atheists_ghostbusters.gif image by KillerCLbee

As a person of faith, I frequently feel like Atheists are antagonistic toward people like me. And I’m sure they feel the same way. For me, it’s because so many of them are bent on either disproving the existence of God or barring the idea of God from entering the public arena in any way. Beyond that, there is the common framing of people of faith as either idiots or evil.

For example, I found the picture above from an Atheist website that claims not to be about hate. They simply want to present all views. There is irony since the picture is meant to be funny, but is obviously quite insulting.

There are also those that celebrate Blasphemy week in which they do things like celebrate the freedom to denigrate and insult religion. Some trade pornography for Bibles. Others de-baptized people with hair dryers. And in Washington, D.C., an art exhibit opened that shows, among other paintings, one entitled Divine Wine, where Jesus, on the cross, has blood flowing from his wound into a wine bottle.

Now I know this does not represent the majority of Atheists. It’s just they’re the ones who get and want the attention. Do I like this stuff. No. But I also affirm the freedom of individuals to celebrate what they believe–or don’t believe–so long as it doesn’t tread on my rights.

But did you know that Atheists fight with each other? Why?

NPR has an article chronicling the issue. And it’s for the reasons named above. There are those Atheists that find it very offensive and unnecessary to take such insulting and seemingly hostile approaches to people or ideas of faith.

For example, the renowned Atheist Christopher Hitchens, a columnist for Vanity Fair and author of the book God Is Not Great,told a capacity crowd at the University of Toronto, “I think religion should be treated with ridicule, hatred and contempt, and I claim that right.” His words were greeted with hoots of approval. This is known as the New Atheism and there are plenty of Atheists who don’t agree with the antagonistic and hostile approach.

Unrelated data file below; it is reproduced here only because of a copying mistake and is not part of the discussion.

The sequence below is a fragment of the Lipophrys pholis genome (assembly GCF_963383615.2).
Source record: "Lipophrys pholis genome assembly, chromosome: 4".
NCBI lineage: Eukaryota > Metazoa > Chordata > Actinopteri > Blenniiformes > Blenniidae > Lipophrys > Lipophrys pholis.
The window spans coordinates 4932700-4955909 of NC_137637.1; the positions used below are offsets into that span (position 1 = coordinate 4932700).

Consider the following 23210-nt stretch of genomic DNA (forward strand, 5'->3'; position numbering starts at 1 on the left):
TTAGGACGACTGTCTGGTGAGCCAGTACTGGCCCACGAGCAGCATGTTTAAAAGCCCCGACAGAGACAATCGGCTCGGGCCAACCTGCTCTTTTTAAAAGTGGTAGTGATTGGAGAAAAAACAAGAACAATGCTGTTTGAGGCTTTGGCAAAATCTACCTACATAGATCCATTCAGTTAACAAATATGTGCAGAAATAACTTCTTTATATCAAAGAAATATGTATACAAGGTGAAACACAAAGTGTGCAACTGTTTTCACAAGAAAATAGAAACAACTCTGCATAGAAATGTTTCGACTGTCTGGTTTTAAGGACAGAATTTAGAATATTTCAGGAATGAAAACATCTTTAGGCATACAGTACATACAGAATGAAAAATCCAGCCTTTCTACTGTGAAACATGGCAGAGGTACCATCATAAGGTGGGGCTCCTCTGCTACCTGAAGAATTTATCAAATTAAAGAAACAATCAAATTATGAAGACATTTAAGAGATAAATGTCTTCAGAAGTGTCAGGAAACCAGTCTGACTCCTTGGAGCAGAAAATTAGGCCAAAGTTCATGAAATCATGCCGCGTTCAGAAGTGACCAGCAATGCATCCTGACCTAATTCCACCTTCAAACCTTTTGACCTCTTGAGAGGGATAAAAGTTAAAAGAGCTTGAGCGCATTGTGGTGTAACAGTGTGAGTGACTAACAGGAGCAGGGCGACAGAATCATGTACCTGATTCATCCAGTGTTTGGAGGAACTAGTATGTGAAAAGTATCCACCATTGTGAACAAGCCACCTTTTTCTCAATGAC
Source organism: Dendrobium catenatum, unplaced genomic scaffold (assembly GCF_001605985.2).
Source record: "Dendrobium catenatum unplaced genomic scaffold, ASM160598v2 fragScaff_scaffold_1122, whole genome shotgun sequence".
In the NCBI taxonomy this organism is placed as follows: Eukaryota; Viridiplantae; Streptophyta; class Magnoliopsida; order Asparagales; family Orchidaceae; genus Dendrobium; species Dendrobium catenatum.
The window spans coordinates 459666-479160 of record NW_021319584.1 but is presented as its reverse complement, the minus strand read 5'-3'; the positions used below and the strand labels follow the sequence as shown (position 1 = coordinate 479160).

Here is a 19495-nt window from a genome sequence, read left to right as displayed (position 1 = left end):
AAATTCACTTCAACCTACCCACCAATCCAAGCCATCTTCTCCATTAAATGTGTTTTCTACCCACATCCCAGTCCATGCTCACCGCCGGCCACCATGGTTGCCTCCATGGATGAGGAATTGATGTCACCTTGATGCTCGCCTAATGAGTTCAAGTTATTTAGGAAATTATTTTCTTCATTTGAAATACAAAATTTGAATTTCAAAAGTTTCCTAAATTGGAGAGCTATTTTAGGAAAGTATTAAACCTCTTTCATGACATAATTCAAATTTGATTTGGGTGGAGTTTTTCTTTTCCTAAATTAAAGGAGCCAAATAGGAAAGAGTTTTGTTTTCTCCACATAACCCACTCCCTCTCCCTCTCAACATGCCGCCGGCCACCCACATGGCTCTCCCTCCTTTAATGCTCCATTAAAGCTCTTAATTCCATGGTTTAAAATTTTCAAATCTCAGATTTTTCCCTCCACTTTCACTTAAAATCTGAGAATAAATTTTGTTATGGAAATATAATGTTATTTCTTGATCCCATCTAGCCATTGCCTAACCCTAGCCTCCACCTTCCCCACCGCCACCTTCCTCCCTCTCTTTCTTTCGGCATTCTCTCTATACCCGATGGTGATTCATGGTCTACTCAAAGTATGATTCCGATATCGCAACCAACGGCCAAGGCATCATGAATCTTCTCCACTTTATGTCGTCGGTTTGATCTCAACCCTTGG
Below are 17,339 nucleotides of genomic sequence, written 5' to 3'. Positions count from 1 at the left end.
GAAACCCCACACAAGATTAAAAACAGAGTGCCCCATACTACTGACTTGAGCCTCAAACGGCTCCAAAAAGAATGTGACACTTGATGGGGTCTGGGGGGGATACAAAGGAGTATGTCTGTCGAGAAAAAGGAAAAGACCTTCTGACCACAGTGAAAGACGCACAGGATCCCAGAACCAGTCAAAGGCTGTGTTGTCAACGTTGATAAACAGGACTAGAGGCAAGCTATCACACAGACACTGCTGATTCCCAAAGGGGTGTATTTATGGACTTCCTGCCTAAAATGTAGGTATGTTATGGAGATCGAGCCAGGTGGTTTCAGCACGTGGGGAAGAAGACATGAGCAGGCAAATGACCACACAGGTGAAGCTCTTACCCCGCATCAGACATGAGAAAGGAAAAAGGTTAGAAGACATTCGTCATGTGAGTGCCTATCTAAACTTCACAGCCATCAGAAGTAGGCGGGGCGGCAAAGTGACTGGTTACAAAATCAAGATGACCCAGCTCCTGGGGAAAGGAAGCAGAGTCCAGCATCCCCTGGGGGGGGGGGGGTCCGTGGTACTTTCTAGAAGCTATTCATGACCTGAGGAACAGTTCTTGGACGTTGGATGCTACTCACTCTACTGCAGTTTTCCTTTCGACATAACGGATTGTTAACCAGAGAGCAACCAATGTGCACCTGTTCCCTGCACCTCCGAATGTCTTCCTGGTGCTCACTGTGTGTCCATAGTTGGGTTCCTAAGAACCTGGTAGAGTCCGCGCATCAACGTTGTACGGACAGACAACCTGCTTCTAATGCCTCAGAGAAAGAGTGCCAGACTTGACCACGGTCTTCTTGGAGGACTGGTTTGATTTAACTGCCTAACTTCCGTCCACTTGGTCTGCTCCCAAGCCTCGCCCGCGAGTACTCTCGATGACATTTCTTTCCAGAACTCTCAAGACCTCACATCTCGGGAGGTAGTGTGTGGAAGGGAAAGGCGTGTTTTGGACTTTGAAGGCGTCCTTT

I know there are many underlying issues and tangents that enter this
discussion. But I simply wanted to draw attention to it and ask what
the right approach from all sides of this?

Because of the nature of my book, over the last year I have ended up on several Atheist discussion threads. And there is always a common thread: they want a world that is free. Don’t be fooled. It’s a world free from religion. That’s depicted as true freedom. Again, there is irony. They want people to be free, just not free to worship or believe in anything that reason can not clearly prove or dictate.  But that’s not really freedom. Because in a free world, people would be free to believe…or not believe.

Am I mad or offended? No.

What does this mean to me as a Christian? Will I still tell people about Jesus. Yes, because he said in the Gospel of Matthew that I should.

I will continue to believe and write books that make it into discussion threads that call me stupid and superstitious.